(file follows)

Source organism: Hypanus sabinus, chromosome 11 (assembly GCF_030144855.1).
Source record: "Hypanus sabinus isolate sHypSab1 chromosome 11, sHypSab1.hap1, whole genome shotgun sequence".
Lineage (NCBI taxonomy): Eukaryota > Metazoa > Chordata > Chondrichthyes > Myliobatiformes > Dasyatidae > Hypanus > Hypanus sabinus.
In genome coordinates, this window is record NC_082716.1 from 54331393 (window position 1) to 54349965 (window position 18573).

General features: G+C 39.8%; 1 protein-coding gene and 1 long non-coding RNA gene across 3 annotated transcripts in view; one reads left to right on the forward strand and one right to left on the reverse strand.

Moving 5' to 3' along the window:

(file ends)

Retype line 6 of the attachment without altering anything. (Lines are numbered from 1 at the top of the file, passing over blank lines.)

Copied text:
Moving 5' to 3' along the window: